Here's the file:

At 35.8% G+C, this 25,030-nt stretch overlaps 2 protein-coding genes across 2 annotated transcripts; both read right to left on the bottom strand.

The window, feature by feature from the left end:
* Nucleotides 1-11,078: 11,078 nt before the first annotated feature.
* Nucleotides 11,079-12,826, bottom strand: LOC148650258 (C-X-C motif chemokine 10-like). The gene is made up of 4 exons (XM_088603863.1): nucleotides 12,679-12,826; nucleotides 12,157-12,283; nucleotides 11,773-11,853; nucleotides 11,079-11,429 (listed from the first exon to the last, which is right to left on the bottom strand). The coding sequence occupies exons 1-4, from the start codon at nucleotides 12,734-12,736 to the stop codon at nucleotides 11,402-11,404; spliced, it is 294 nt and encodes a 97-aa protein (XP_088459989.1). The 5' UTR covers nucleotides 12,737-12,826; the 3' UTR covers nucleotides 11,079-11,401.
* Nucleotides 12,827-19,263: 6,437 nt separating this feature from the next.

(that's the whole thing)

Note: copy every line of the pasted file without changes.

At 35.8% G+C, this 25,030-nt stretch overlaps 2 protein-coding genes across 2 annotated transcripts; both read right to left on the bottom strand.

The window, feature by feature from the left end:
* Nucleotides 1-11,078: 11,078 nt before the first annotated feature.
* Nucleotides 11,079-12,826, bottom strand: LOC148650258 (C-X-C motif chemokine 10-like). The gene is made up of 4 exons (XM_088603863.1): nucleotides 12,679-12,826; nucleotides 12,157-12,283; nucleotides 11,773-11,853; nucleotides 11,079-11,429 (listed from the first exon to the last, which is right to left on the bottom strand). The coding sequence occupies exons 1-4, from the start codon at nucleotides 12,734-12,736 to the stop codon at nucleotides 11,402-11,404; spliced, it is 294 nt and encodes a 97-aa protein (XP_088459989.1). The 5' UTR covers nucleotides 12,737-12,826; the 3' UTR covers nucleotides 11,079-11,401.
* Nucleotides 12,827-19,263: 6,437 nt separating this feature from the next.